The Alaska Legislature convened this week to take up federal CARES Act funding in response to a lawsuit challenging the legality of how the funds were authorized. Part of this billion-dollar package includes money for the Community Assistance Program, which aids local municipal governments.
Tuesday morning, Kodiak came one step closer to receiving additional financial assistance to help recover from the COVID-19 economic fallout.
The Alaska House of Representatives passed House Bill 313 by a vote of 38-1 to transfer over $1.5 billion in federal emergency relief funding that, according to a Alaska House Majority press release, will put more money “into the hands of Alaskan individuals, businesses, communities, and nonprofits impacted by the COVID-19 pandemic.”
The money will be distributed under specific initiatives, called Revised Program Legislative Process, or RPLs. The RPL process is a way for the legislature to accept additional out-of-state funds for items that had already been budget approved.
One of the more notable items includes funding for the Community Assistance Program, which has traditionally been an important part of local municipal budgets.
Under the state’s distribution, $586.5 million will be distributed to local municipalities based on the Community Assistance Program model. The formula for the current model has been in place since 2016, and is based on a $30 million statewide appropriation. For example, each Alaskan borough receives a base amount of $300,000, plus $14.16 per resident.
In the current fiscal year, the Kodiak Island Borough was due to receive over $400,000 based on this model. The money was originally in the legislature’s budget; however, Governor Mike Dunleavy vetoed that money, indicating that federal money from the federal CARES Act will be used to replace it.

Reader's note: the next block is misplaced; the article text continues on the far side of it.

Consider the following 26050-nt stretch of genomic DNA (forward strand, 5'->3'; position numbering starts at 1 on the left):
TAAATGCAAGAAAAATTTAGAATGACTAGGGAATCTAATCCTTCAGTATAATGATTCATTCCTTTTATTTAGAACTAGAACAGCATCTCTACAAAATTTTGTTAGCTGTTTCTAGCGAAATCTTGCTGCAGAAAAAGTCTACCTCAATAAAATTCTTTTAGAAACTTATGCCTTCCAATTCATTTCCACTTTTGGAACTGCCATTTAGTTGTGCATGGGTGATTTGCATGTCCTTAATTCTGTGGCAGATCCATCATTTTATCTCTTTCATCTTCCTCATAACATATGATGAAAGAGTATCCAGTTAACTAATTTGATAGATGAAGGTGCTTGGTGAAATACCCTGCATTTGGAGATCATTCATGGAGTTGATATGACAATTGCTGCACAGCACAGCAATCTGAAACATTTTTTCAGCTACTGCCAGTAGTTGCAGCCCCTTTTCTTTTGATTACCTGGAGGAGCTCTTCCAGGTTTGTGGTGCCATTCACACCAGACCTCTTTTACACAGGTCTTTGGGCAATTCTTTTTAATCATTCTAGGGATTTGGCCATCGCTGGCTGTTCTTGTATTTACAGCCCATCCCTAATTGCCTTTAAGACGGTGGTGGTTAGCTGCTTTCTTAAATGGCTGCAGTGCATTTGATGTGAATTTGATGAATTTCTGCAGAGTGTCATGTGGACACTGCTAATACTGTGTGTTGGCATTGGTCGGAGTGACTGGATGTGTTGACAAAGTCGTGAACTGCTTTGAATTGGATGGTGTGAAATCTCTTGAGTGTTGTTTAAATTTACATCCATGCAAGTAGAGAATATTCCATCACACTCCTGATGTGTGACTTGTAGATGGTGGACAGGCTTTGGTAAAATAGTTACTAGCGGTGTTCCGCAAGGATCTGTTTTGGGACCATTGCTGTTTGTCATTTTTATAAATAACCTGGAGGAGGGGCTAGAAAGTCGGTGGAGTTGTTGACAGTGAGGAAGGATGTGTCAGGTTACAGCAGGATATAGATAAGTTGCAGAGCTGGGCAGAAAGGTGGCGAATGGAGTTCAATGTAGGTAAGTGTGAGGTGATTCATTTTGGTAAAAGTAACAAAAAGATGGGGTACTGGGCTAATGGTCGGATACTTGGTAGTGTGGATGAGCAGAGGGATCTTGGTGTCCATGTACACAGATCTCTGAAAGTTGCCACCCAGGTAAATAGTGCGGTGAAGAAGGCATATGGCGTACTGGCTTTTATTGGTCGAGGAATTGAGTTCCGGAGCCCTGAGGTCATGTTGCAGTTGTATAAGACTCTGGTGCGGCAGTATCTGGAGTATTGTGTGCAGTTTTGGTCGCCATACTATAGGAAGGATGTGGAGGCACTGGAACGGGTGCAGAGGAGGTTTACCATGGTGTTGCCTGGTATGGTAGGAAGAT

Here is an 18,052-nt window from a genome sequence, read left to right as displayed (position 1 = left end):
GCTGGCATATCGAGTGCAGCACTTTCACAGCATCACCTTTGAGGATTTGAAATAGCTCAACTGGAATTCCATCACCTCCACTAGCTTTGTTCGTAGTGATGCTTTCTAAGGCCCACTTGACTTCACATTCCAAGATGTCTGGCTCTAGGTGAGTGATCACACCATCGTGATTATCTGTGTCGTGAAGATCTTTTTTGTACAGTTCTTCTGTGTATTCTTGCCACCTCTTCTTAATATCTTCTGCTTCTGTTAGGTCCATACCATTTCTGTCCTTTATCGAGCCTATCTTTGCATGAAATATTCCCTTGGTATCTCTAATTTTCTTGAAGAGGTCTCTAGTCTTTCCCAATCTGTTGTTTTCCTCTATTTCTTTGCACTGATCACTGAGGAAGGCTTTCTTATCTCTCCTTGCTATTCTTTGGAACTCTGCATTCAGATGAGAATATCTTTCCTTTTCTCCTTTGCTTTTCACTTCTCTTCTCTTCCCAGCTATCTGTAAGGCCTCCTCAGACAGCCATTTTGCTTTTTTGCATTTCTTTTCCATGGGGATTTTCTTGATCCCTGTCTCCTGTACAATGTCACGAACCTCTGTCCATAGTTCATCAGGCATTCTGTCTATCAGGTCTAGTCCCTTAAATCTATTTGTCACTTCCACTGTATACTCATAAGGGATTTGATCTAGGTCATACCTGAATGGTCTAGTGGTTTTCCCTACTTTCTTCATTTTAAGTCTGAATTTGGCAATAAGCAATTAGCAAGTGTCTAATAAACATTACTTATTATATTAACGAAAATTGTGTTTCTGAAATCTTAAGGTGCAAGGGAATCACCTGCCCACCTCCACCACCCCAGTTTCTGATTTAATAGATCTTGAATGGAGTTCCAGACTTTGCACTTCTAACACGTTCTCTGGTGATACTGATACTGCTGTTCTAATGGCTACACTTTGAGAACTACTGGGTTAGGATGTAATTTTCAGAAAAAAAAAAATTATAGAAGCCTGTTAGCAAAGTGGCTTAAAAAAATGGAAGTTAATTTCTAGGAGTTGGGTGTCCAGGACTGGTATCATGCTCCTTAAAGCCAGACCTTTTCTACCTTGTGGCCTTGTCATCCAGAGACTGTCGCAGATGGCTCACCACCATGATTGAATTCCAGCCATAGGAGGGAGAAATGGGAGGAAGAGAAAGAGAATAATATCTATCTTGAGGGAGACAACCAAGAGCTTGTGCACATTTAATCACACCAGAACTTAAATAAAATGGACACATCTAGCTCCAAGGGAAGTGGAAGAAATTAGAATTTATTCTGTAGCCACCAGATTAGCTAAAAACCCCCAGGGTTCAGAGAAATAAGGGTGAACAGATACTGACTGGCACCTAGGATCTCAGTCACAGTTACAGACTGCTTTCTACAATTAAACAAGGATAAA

Under this current plan, the borough is slated to receive nearly $5.8 million, and the City of Kodiak nearly $12 million in this Community Assistance package.
The total federal funding package also includes money for small businesses, fisheries, and education.
Once ratified, the bill will soon be sent to the governor’s desk for his signature.
Other good news from the federal CARES Act funding:
Local businesses having trouble making ends meet and unsuccessful at securing money from last month’s Paycheck Protection Program can expect some more relief. An additional statewide $290 million will be used to support small businesses impacted by COVID-19 by providing grants for businesses that were unable to obtain money through the Paycheck Protection Program.
$100 million is included for Alaska fisheries, including charter operators and fishing tour guides.
And $45 million is allocated to help stabilize K-12 classrooms impacted by COVID-19.
How these education and fisheries funds are distributed will be determined by the appropriate state office, especially as it relates to education, which has led to some confusion locally.
Kodiak Island Borough Manager Michael Powers wrote in a recent manager’s budget for the Borough Assembly that direction from the governor’s office has been “murky, at best, (on a) path forward to supplant Federal dollars for State dollars.”
You can read a breakdown of the economic relief plan here.